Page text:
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Tesla offers travel support for employees leaving their home state for abortions


Tesla is covering travel costs for employees going out of state for abortions.

On Friday, the company released its impact report, which stated that since 2021, it has provided “an expanded Safety Net program and health insurance offering that includes travel and lodging support for those who may need to seek healthcare services that are unavailable in their home state," for employees.

According to the report, nearly a quarter, or 22%, of the company’s workers in the calendar year 2020 were female.

This report comes just after Politico published a leaked draft of a Supreme Court opinion on Monday indicating the high court intends to overturn Roe v. Wade. In Texas, a trigger law making abortion illegal would go into effect 30 days after its repeal. Nationwide protests have followed, including in Austin.

Just months before Tesla moved its headquarters from California to Austin late last year, Texas had enacted Senate Bill 8, which banned abortions after six weeks, before many know that they are pregnant.

With this offering, Tesla joins other Central Texas companies that have responded to abortion restrictions.

Dating app Bumble launched a fund in September to support access to abortion services and released a statement earlier this week saying they are “dismayed” by the Supreme Court’s draft decision. Amazon recently announced it will cover abortion-related travel costs for employees, though the benefit doesn’t extend to all workers, including those on “flex schedule” at the company’s warehouses or contract workers like delivery drivers and gig workers.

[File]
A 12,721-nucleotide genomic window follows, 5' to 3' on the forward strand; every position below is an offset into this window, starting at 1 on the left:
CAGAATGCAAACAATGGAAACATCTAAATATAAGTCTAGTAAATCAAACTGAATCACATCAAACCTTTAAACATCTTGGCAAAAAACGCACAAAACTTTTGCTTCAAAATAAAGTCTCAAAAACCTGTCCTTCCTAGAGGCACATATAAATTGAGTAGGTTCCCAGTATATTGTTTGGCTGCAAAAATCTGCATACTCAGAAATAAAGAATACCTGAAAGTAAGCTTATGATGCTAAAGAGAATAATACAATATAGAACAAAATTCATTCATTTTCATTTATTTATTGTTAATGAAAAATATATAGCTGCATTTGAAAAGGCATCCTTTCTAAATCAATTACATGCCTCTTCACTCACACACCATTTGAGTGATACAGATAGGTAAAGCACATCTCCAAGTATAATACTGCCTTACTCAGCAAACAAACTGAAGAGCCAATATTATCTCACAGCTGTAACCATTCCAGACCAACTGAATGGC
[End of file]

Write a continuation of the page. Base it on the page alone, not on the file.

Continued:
Citigroup also covers expenses for employees seeking out-of-state abortions. In March, Texas state Rep. Briscoe Cain, R-Deer Park, sent a letter to the company saying he would introduce legislation to bar local governments in Texas from doing business with companies that give travel benefits for employees seeking an abortion.


Austin's airport consumer satisfaction drops from a year ago, below Texas peers

(Austin-Bergstrom International Airport/Twitter)

Flyers are less satisfied with the Austin-Bergstrom International Airport than a year ago, a new study shows.

Research firm J.D. Power placed ABIA at No. 15 on a list ranking overall customer satisfaction at large airports, a slip from last year’s spot at No. 7. Other Texas airports secured rankings ahead of Austin, with Dallas Love Field at third, Houston Hobby at eight, and San Antonio International Airport at ninth.

Dallas/Ft. Worth ranked eight in the "mega airport" category.

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1923 Lake Austin mansion demolition request pitting preservationists and some neighbors against owner and city preservation office
Austin Monitor

By Jonathan Lee

The Planning Commission was split Tuesday on whether to help save an eclectic lakefront estate from demolition by zoning it historic amid concerns over tax breaks and the likelihood that a previous owner participated in segregation as a business owner.

The property in question, known as the Delisle House, is located at 2002 Scenic Drive in Tarrytown. The main house, with Spanish and Modern influences, was built in 1923 by Raymond Delisle, an optician. A Gothic Revival accessory apartment was built in 1946. The current owner applied to demolish the structures in order to build a new home.'

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